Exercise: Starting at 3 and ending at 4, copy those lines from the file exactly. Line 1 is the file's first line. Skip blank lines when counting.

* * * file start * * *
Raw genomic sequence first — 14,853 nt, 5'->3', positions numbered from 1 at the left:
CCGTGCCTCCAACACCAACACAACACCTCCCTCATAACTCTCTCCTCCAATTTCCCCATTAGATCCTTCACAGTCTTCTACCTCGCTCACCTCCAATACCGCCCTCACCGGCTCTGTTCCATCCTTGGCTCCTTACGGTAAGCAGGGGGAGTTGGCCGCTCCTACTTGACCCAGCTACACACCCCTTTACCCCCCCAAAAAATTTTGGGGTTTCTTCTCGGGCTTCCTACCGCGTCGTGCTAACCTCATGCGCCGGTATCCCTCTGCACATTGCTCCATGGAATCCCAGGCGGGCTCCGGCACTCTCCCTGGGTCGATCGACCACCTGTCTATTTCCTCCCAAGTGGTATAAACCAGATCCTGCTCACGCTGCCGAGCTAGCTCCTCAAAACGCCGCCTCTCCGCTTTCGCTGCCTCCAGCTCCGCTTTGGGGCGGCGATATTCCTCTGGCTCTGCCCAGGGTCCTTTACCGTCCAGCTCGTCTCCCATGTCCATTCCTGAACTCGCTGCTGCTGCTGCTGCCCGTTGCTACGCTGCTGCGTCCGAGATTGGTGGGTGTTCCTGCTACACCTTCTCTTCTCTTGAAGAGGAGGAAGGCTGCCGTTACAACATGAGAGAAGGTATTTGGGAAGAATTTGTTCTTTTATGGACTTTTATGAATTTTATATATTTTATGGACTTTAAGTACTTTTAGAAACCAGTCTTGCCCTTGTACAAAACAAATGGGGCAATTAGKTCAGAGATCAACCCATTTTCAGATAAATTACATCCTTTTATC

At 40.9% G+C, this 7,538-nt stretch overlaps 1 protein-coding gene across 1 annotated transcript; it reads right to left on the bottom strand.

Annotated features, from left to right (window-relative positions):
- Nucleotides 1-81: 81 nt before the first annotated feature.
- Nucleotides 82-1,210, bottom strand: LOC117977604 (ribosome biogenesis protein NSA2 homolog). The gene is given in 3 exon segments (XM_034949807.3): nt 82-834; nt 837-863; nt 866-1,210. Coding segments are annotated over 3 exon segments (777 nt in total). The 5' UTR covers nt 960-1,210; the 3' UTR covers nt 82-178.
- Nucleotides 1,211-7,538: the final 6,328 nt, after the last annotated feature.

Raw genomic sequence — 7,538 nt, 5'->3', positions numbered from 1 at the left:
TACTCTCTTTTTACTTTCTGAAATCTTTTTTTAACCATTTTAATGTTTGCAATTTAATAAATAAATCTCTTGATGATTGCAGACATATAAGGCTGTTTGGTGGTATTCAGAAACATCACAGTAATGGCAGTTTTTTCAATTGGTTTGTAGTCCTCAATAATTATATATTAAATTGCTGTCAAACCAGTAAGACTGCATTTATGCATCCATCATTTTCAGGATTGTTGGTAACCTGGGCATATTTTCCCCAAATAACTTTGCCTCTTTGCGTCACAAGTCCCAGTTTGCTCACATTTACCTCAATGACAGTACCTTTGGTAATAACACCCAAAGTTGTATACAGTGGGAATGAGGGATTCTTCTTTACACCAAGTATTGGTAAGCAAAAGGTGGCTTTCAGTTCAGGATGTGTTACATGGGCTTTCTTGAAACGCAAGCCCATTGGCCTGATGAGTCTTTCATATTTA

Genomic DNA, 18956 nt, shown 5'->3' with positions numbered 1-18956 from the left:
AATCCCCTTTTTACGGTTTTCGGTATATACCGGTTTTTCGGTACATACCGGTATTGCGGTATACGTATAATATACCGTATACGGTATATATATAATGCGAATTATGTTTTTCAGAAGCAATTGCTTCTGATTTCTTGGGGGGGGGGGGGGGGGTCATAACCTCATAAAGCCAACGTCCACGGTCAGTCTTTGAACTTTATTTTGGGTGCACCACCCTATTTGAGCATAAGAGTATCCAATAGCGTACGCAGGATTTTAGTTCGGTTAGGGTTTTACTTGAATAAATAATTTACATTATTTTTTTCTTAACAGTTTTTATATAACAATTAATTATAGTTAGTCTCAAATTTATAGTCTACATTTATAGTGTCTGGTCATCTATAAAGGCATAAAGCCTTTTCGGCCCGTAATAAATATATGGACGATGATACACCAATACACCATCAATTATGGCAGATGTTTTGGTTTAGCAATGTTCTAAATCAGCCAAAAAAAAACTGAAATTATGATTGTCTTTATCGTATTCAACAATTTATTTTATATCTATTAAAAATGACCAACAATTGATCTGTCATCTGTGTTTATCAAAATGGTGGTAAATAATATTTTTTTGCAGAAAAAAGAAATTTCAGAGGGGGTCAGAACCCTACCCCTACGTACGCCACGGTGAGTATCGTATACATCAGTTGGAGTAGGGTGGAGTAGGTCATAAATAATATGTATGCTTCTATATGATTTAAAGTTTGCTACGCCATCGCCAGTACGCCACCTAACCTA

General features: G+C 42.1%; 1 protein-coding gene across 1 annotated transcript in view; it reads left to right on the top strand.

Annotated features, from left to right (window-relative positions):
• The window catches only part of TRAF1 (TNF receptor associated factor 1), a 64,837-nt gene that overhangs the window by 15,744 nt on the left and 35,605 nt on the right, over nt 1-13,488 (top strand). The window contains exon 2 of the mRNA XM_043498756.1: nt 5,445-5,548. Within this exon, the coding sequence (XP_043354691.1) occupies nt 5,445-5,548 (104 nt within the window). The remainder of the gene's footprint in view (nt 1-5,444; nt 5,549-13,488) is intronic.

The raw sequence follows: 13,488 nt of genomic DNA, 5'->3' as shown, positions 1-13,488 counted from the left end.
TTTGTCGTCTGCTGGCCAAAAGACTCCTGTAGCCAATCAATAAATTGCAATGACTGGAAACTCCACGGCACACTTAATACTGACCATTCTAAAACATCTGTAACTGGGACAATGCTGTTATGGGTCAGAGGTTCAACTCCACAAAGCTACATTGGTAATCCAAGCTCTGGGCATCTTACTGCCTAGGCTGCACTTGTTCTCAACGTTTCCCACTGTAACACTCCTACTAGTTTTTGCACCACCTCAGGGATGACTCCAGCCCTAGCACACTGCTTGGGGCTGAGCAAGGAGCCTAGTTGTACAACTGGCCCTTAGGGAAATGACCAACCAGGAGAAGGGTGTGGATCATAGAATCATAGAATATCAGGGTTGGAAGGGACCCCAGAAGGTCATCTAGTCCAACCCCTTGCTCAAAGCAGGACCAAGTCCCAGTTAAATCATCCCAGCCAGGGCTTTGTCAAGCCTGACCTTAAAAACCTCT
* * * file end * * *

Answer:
At 40.9% G+C, this 7,538-nt stretch overlaps 1 protein-coding gene across 1 annotated transcript; it reads right to left on the bottom strand.

Annotated features, from left to right (window-relative positions):